Carbon nanotubes from the Baytubes® range now make it possible to manufacture wind turbine rotor blades that convert wind power into electricity far more efficiently. Their length was previously limited to around 60 meters, as larger blades did not have the required strength. Nanotubes impart a high degree of stiffness to the rotor blades and are also very lightweight, meaning that the rotors can be constructed on a larger scale and provide a more efficient means of power generation.
Mobility that protects the climate
Also in the area of mobility and transportation, Bayer MaterialScience will showcase a range of innovative developments at K 2010. Bertrand Piccard and André Borschberg have come up with an ambitious project to circumnavigate the globe in an aircraft powered solely by solar energy. As official partner of the Solar Impulse project, Bayer MaterialScience is developing ultra-light materials to reduce the weight of the next prototype to less than 1,600 kilograms. During the first night flight in summer of this year, a very lightweight rigid polyurethane foam was among the materials on board. Based on raw materials and technology developed by the Leverkusen based Bayer MaterialScience, the foam was used in the cockpit cladding, the engine cowling and the wings. The next solar-powered aircraft will contain a significantly greater proportion of Bayer MaterialScience materials and technology.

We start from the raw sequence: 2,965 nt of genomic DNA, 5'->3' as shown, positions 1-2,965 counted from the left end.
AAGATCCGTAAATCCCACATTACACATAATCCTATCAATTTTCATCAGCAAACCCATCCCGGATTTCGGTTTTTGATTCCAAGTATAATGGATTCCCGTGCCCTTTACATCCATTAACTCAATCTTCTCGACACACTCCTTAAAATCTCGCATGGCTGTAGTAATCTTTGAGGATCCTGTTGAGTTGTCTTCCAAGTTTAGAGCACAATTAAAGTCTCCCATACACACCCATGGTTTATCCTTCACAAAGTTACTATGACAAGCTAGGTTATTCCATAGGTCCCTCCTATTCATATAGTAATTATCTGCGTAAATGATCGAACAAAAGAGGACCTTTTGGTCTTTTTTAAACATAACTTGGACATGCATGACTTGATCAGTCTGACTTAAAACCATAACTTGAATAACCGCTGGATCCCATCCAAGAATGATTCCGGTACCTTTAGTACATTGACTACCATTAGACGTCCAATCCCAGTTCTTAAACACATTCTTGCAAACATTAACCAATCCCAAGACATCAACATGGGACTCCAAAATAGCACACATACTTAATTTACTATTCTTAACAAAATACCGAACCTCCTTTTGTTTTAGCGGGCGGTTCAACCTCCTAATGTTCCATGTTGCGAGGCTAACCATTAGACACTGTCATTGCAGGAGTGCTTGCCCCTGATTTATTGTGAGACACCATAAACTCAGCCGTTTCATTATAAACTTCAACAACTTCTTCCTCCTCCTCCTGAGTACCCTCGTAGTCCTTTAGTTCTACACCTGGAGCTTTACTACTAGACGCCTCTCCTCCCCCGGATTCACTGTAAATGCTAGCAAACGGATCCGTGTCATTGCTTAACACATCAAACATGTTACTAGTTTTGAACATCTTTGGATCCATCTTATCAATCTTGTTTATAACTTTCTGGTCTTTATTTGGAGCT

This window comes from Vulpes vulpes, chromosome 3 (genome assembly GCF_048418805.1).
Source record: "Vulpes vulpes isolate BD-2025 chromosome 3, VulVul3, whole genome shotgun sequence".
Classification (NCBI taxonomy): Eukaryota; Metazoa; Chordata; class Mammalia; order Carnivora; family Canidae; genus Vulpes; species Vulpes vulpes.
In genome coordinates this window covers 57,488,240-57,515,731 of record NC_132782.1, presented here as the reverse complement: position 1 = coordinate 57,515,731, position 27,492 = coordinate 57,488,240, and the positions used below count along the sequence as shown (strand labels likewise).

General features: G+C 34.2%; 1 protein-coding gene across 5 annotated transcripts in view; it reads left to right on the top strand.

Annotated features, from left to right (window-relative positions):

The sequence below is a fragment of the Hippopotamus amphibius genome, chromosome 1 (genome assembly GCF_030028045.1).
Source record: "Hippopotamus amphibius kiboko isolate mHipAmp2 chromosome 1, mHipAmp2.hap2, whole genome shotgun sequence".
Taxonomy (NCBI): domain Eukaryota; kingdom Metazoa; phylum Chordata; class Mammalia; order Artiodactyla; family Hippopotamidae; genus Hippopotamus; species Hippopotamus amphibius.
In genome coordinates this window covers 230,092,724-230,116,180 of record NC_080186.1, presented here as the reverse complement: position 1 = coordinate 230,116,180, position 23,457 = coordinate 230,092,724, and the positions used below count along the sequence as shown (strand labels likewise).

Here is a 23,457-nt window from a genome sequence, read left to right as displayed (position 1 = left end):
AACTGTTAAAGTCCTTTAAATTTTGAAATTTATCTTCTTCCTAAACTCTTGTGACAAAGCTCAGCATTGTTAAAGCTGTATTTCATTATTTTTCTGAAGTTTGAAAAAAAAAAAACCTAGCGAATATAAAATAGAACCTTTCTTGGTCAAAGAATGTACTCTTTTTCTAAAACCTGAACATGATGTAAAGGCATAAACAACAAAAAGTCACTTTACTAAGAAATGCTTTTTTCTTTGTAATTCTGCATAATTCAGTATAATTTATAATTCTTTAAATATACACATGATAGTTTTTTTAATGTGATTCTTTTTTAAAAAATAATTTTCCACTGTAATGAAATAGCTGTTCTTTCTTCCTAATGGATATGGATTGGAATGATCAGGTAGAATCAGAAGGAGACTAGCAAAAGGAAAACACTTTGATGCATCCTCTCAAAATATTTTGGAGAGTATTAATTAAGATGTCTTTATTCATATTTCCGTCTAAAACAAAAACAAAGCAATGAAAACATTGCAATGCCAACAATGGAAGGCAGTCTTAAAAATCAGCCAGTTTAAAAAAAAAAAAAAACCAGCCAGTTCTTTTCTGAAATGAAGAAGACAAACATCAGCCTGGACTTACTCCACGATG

The polycarbonate Makrolon® offers clear advantages over glass in the field of automotive glazing. As the plastic weighs up to 50 percent less than traditional glazing, it leads to a considerable reduction in fuel consumption. At K 2010, Bayer MaterialScience will be presenting the prototype concept in a complete, one-piece tailgate with windshield. Unlike conventional models with a metal support and pane of glass, this highly integrated component features a completely joint-free outer shell made of polycarbonate.
Contemporary living with environmentally friendly material solutions